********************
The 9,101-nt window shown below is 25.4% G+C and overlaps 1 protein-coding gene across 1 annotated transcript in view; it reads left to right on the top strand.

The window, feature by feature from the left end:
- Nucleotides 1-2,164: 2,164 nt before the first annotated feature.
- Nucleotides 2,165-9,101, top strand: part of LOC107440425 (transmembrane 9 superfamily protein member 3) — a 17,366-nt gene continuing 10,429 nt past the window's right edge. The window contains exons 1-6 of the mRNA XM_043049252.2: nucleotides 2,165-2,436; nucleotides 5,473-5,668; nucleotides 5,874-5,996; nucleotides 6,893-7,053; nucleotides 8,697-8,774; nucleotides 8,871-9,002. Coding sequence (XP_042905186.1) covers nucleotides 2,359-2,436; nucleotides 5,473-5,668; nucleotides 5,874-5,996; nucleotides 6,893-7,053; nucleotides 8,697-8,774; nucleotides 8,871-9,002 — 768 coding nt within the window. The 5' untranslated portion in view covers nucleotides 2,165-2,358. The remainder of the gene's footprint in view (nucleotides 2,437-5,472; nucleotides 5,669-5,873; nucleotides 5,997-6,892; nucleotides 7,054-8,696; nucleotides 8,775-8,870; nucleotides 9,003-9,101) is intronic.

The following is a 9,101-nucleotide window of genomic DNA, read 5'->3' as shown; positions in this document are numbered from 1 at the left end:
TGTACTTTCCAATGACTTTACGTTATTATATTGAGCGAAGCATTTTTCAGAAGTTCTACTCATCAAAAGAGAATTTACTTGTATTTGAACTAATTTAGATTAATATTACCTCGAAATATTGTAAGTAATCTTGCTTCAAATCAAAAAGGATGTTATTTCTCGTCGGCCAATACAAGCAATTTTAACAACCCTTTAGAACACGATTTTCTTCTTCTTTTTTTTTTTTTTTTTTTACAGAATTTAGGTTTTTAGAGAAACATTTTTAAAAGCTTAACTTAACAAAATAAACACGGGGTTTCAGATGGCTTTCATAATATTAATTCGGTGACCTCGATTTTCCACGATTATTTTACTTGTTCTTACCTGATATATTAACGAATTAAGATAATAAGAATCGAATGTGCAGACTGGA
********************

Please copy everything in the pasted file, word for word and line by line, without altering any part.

The 9,101-nt window shown below is 25.4% G+C and overlaps 1 protein-coding gene across 1 annotated transcript in view; it reads left to right on the top strand.

The window, feature by feature from the left end:
- Nucleotides 1-2,164: 2,164 nt before the first annotated feature.
- Nucleotides 2,165-9,101, top strand: part of LOC107440425 (transmembrane 9 superfamily protein member 3) — a 17,366-nt gene continuing 10,429 nt past the window's right edge. The window contains exons 1-6 of the mRNA XM_043049252.2: nucleotides 2,165-2,436; nucleotides 5,473-5,668; nucleotides 5,874-5,996; nucleotides 6,893-7,053; nucleotides 8,697-8,774; nucleotides 8,871-9,002. Coding sequence (XP_042905186.1) covers nucleotides 2,359-2,436; nucleotides 5,473-5,668; nucleotides 5,874-5,996; nucleotides 6,893-7,053; nucleotides 8,697-8,774; nucleotides 8,871-9,002 — 768 coding nt within the window. The 5' untranslated portion in view covers nucleotides 2,165-2,358. The remainder of the gene's footprint in view (nucleotides 2,437-5,472; nucleotides 5,669-5,873; nucleotides 5,997-6,892; nucleotides 7,054-8,696; nucleotides 8,775-8,870; nucleotides 9,003-9,101) is intronic.

The following is a 9,101-nucleotide window of genomic DNA, read 5'->3' as shown; positions in this document are numbered from 1 at the left end:
TGTACTTTCCAATGACTTTACGTTATTATATTGAGCGAAGCATTTTTCAGAAGTTCTACTCATCAAAAGAGAATTTACTTGTATTTGAACTAATTTAGATTAATATTACCTCGAAATATTGTAAGTAATCTTGCTTCAAATCAAAAAGGATGTTATTTCTCGTCGGCCAATACAAGCAATTTTAACAACCCTTTAGAACACGATTTTCTTCTTCTTTTTTTTTTTTTTTTTTTACAGAATTTAGGTTTTTAGAGAAACATTTTTAAAAGCTTAACTTAACAAAATAAACACGGGGTTTCAGATGGCTTTCATAATATTAATTCGGTGACCTCGATTTTCCACGATTATTTTACTTGTTCTTACCTGATATATTAACGAATTAAGATAATAAGAATCGAATGTGCAGACTGGA